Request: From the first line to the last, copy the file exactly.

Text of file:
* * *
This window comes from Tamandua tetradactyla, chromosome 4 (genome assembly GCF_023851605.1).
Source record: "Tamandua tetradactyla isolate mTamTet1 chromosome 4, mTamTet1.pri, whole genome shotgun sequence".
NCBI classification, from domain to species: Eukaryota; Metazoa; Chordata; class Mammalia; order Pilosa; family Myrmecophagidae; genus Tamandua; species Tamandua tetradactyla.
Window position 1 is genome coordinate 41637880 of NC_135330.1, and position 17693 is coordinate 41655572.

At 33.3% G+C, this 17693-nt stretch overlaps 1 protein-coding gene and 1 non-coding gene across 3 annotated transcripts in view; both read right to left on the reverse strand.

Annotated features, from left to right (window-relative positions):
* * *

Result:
This window comes from Tamandua tetradactyla, chromosome 4 (genome assembly GCF_023851605.1).
Source record: "Tamandua tetradactyla isolate mTamTet1 chromosome 4, mTamTet1.pri, whole genome shotgun sequence".
NCBI classification, from domain to species: Eukaryota; Metazoa; Chordata; class Mammalia; order Pilosa; family Myrmecophagidae; genus Tamandua; species Tamandua tetradactyla.
Window position 1 is genome coordinate 41637880 of NC_135330.1, and position 17693 is coordinate 41655572.

At 33.3% G+C, this 17693-nt stretch overlaps 1 protein-coding gene and 1 non-coding gene across 3 annotated transcripts in view; both read right to left on the reverse strand.

Annotated features, from left to right (window-relative positions):